A lot transpired last week as it relates to capital markets and the economy.
Federal Reserve Chair Jay Powell almost assured market participants an interest rate cut is inevitable and likely to occur in July. Chairman Powell made the following statements in his congressional testimony;
“There is a risk that weak inflation will be even more persistent than we currently anticipate,” [i]
Powell went on to say,
“Overall growth in the second quarter appears to have moderated. Many FOMC participants saw that the case for a somewhat more accommodative monetary policy had strengthened. Since then, based on incoming data and other developments, it appears that uncertainties around trade tensions and concerns about the strength of the global economy continue to weigh on the U.S. economic outlook.”
Interest rate futures markets predict a 100% chance of a rate cut in July.
There is a 72.4% chance of a 25 basis point (bp) rate cut and a 27.6% chance of a 50bp rate cut. [ii]
As we discussed in our Q3 2019 Look Ahead, President Trump’s managed trade war appears to be paying dividends. He seems to be making a clear case for the Fed to cut rates and it now appears they are paying attention. Again, Chairman Powell on his rationale for a rate cut:
“Inflation has been running below the Federal Open Market Committee's (FOMC) symmetric 2 percent objective, and crosscurrents, such as trade tensions and concerns about global growth, have been weighing on economic activity and the outlook.” (emphasis added) [i]
As investors come to expect a rate cut, my view is they will soon move onto the onslaught of Q2 corporate earnings. Unfortunately, the earnings news is not that overwhelming.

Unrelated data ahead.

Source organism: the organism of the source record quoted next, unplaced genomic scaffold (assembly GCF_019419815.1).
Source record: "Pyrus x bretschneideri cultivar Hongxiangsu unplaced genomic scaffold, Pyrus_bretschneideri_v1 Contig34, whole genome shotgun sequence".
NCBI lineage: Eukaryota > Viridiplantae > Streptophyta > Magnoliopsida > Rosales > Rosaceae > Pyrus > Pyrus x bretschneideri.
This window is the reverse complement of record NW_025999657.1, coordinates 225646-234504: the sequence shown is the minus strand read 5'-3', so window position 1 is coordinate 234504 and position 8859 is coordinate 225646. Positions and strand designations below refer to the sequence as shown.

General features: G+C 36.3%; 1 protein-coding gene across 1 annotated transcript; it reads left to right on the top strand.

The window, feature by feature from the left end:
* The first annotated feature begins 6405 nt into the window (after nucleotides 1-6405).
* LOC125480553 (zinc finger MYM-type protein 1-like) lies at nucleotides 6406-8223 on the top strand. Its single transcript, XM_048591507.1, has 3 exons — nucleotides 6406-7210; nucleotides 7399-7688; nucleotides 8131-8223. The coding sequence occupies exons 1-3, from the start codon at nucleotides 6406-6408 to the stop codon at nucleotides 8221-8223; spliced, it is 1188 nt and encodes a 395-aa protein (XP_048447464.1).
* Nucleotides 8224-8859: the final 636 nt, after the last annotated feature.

Earnings expectations are a bit dour for Q2. It should be noted that, on average, actual earnings generally exceed expectations by 3.7% and if that is the case; we could see S&P 500 companies post 1% EPS growth.
Another reset of expectations is about to occur for Q3 earnings growth. Again, according to FactSet, Q3 S&P 500 earnings growth is projected to fall by approximately 0.08%. Q3 was expected to be a growth recovery quarter at the start of the year. It now appears the earnings recession might drag on one more quarter. [iii]
It’s my view that the prolonged strength of the U.S. Dollar has been a drag on corporate earnings, as over 38% of revenue for S&P 500 companies comes from international sales.
Investing can be a game of expectations and the decline in earnings for Q3 will likely be met with a lack of enthusiasm from equity buyers.
However, if (or should we say when) the Fed cuts interest rates, that could lead to a dollar decline; boosting U.S. exports and corporate profits. Historically, lower rates lead to a weaker dollar and those two catalysts can lead to support for equities.
Resetting expectations now that interest rates are baked into the investment landscape will create a period of volatility and uncertainty. This is especially true as we face a prolonged earnings recession. A weakening U.S. Dollar might save the day and that could be a positive surprise to negative earnings growth expectations.